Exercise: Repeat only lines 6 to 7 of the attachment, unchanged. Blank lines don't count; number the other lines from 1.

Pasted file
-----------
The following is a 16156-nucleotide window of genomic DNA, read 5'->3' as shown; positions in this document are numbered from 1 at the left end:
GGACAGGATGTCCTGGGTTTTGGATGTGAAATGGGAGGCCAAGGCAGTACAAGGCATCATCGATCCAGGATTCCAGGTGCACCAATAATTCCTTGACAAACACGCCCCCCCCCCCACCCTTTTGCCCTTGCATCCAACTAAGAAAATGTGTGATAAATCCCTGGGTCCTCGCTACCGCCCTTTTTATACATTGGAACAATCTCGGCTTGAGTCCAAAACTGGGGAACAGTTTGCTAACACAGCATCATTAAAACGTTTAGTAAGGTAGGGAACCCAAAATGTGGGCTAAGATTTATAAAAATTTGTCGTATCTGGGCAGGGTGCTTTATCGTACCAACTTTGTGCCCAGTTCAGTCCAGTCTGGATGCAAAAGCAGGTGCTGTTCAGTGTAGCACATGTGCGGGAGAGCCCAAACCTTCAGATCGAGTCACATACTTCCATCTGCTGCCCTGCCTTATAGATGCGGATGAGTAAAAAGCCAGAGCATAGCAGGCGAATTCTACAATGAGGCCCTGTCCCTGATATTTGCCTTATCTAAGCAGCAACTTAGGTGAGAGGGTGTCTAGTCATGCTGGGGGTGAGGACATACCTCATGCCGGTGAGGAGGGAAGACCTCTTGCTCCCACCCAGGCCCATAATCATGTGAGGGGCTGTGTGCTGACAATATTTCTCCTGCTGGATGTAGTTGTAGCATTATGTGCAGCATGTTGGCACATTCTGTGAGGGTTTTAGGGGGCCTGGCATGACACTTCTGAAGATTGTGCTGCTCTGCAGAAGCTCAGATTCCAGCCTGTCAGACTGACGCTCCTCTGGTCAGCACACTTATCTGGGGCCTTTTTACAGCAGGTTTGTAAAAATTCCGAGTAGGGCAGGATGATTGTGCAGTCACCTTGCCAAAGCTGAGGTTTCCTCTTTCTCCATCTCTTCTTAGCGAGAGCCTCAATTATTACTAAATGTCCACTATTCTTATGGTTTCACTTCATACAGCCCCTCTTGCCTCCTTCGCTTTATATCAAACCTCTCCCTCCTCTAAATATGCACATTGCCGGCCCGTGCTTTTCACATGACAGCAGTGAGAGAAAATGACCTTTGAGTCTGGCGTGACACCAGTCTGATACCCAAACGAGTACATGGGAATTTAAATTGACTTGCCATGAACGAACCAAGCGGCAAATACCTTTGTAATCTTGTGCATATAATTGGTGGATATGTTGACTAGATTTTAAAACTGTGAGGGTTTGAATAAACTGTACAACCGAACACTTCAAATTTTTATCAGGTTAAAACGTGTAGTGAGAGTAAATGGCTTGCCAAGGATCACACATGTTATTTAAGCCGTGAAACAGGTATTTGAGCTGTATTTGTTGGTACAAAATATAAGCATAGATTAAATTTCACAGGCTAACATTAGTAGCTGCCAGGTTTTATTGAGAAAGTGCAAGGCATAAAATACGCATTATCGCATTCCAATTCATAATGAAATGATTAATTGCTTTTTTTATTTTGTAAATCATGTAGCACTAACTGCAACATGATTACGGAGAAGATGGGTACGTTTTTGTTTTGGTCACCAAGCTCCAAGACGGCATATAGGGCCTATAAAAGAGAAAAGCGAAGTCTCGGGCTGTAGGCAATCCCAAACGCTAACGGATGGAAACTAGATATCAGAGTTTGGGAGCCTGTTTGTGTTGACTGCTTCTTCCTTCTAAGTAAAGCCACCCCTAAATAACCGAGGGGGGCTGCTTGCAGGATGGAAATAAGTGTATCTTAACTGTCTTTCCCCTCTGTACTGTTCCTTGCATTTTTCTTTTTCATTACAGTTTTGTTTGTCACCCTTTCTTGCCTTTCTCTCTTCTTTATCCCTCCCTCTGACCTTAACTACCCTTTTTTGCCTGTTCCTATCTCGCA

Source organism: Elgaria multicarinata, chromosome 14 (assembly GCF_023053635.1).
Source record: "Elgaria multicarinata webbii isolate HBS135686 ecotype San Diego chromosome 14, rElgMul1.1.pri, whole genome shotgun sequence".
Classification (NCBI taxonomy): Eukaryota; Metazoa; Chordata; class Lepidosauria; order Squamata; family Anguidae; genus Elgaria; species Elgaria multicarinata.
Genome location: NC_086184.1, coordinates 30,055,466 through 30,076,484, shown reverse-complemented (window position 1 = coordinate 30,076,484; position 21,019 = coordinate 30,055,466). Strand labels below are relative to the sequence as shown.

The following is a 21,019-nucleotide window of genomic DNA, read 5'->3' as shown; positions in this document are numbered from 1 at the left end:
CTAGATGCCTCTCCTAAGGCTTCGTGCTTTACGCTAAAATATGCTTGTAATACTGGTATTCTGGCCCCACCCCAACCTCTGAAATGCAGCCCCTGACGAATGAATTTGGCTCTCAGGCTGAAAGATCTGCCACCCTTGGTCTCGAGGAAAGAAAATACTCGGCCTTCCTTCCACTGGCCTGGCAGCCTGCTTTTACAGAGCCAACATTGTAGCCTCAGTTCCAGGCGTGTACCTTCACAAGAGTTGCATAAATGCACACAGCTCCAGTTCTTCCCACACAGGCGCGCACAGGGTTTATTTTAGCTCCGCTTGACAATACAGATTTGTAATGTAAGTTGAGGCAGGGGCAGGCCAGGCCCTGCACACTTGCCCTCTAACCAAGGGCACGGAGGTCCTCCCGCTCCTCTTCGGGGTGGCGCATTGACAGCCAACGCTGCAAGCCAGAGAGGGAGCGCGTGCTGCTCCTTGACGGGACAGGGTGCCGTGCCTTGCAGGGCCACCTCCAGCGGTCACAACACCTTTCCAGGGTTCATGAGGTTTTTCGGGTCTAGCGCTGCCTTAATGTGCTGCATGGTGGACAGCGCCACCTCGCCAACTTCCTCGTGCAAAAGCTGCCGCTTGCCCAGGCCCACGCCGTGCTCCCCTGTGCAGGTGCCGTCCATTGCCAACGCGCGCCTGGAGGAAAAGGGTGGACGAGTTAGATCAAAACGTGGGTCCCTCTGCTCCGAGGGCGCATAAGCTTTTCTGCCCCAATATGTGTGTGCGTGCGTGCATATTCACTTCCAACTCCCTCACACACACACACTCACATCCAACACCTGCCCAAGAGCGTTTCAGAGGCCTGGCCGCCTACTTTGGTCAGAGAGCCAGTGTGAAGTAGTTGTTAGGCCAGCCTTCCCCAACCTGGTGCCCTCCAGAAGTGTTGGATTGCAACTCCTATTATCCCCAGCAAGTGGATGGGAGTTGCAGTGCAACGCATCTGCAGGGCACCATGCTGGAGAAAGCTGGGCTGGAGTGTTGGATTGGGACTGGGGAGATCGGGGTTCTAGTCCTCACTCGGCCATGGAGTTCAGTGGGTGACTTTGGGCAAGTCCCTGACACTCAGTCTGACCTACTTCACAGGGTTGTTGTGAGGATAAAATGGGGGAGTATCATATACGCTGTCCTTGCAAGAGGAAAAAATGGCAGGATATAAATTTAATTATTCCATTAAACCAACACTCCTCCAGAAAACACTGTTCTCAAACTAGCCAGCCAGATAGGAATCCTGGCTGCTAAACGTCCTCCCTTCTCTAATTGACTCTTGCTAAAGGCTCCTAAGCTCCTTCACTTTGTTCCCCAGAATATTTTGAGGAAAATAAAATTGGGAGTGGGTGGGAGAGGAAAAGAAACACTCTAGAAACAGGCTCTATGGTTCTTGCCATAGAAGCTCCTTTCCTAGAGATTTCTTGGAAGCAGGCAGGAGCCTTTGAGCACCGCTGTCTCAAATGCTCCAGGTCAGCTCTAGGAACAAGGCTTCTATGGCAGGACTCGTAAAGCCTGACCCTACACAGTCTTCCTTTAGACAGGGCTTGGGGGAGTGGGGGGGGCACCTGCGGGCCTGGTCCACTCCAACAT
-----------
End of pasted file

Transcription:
Genome location: NC_086184.1, coordinates 30,055,466 through 30,076,484, shown reverse-complemented (window position 1 = coordinate 30,076,484; position 21,019 = coordinate 30,055,466). Strand labels below are relative to the sequence as shown.

The following is a 21,019-nucleotide window of genomic DNA, read 5'->3' as shown; positions in this document are numbered from 1 at the left end: